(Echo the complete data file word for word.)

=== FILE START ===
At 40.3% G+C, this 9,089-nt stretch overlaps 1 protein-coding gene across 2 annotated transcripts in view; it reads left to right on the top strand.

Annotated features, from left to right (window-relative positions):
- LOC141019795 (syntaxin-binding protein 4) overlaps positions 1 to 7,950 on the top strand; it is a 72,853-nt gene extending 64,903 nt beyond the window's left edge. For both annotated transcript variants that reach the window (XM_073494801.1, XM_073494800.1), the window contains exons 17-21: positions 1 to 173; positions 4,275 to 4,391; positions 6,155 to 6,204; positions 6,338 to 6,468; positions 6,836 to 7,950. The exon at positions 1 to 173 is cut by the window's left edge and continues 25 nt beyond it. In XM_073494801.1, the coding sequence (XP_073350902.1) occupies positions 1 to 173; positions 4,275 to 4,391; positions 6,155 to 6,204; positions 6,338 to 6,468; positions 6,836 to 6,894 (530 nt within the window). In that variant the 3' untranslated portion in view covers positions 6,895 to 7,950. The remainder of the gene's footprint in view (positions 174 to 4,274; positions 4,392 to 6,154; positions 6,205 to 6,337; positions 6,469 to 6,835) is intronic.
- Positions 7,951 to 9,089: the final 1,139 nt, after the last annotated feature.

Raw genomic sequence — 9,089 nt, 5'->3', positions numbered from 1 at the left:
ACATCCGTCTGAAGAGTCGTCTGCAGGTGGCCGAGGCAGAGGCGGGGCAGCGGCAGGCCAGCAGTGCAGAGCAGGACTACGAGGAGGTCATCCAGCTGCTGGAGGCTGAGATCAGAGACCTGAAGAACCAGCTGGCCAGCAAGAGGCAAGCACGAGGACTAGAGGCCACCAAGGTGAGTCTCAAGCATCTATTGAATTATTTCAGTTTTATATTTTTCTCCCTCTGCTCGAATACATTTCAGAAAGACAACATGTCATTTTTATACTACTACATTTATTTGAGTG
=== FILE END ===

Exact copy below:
At 40.3% G+C, this 9,089-nt stretch overlaps 1 protein-coding gene across 2 annotated transcripts in view; it reads left to right on the top strand.

Annotated features, from left to right (window-relative positions):
- LOC141019795 (syntaxin-binding protein 4) overlaps positions 1 to 7,950 on the top strand; it is a 72,853-nt gene extending 64,903 nt beyond the window's left edge. For both annotated transcript variants that reach the window (XM_073494801.1, XM_073494800.1), the window contains exons 17-21: positions 1 to 173; positions 4,275 to 4,391; positions 6,155 to 6,204; positions 6,338 to 6,468; positions 6,836 to 7,950. The exon at positions 1 to 173 is cut by the window's left edge and continues 25 nt beyond it. In XM_073494801.1, the coding sequence (XP_073350902.1) occupies positions 1 to 173; positions 4,275 to 4,391; positions 6,155 to 6,204; positions 6,338 to 6,468; positions 6,836 to 6,894 (530 nt within the window). In that variant the 3' untranslated portion in view covers positions 6,895 to 7,950. The remainder of the gene's footprint in view (positions 174 to 4,274; positions 4,392 to 6,154; positions 6,205 to 6,337; positions 6,469 to 6,835) is intronic.
- Positions 7,951 to 9,089: the final 1,139 nt, after the last annotated feature.

Raw genomic sequence — 9,089 nt, 5'->3', positions numbered from 1 at the left:
ACATCCGTCTGAAGAGTCGTCTGCAGGTGGCCGAGGCAGAGGCGGGGCAGCGGCAGGCCAGCAGTGCAGAGCAGGACTACGAGGAGGTCATCCAGCTGCTGGAGGCTGAGATCAGAGACCTGAAGAACCAGCTGGCCAGCAAGAGGCAAGCACGAGGACTAGAGGCCACCAAGGTGAGTCTCAAGCATCTATTGAATTATTTCAGTTTTATATTTTTCTCCCTCTGCTCGAATACATTTCAGAAAGACAACATGTCATTTTTATACTACTACATTTATTTGAGTG